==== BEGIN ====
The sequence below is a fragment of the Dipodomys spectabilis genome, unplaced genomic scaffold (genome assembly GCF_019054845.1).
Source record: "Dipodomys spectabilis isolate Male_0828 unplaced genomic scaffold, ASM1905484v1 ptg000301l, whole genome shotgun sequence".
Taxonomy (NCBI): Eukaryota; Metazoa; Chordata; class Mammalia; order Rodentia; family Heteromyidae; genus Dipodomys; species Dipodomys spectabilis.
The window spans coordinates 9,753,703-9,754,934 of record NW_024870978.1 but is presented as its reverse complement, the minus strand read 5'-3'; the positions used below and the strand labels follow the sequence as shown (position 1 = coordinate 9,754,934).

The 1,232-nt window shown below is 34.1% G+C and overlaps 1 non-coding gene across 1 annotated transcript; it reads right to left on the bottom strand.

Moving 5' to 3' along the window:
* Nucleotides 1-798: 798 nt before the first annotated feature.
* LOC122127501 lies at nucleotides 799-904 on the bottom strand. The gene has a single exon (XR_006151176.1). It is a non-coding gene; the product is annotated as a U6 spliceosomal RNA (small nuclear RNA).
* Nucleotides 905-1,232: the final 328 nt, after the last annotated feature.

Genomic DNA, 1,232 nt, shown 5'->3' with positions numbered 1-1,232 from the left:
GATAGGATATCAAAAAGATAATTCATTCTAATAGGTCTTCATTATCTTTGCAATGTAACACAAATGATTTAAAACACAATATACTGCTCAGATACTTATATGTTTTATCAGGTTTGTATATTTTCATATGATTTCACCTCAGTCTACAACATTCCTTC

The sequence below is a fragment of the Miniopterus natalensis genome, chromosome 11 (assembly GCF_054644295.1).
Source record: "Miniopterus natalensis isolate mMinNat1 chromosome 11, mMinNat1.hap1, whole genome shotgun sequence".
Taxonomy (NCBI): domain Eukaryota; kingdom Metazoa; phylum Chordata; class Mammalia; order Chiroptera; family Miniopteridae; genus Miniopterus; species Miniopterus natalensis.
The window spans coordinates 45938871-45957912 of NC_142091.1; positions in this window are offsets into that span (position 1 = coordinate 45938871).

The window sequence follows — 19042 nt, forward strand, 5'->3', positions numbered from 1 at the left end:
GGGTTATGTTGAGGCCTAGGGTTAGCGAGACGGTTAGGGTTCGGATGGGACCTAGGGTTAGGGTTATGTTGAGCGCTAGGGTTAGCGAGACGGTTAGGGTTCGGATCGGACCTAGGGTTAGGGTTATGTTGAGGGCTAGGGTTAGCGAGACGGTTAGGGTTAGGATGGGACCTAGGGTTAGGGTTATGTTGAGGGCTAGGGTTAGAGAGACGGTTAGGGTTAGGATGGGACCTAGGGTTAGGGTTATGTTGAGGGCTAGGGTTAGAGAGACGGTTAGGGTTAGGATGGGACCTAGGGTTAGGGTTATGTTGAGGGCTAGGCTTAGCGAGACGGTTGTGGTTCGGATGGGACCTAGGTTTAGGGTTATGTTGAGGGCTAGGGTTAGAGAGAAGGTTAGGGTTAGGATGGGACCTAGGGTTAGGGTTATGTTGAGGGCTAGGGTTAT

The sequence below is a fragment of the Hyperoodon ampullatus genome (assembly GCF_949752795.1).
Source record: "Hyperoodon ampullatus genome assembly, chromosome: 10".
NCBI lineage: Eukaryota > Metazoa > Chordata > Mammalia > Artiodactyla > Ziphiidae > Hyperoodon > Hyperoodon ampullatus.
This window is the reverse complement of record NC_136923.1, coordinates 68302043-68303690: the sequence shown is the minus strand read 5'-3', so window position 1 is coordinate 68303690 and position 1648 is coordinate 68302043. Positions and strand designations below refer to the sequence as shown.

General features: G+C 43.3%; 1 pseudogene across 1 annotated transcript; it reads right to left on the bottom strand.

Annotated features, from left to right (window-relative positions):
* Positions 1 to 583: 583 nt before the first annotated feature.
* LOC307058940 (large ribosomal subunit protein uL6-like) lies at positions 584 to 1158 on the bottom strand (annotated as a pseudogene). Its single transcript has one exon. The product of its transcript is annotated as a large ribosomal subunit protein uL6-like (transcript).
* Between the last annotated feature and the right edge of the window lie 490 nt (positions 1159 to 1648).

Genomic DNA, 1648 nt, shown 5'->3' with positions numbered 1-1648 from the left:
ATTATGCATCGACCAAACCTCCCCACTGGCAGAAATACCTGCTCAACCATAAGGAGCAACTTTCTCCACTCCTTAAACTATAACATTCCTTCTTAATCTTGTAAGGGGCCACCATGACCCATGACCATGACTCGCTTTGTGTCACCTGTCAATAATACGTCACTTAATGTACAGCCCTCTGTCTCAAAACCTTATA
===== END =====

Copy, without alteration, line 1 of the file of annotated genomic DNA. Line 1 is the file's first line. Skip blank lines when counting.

The sequence below is a fragment of the Dipodomys spectabilis genome, unplaced genomic scaffold (genome assembly GCF_019054845.1).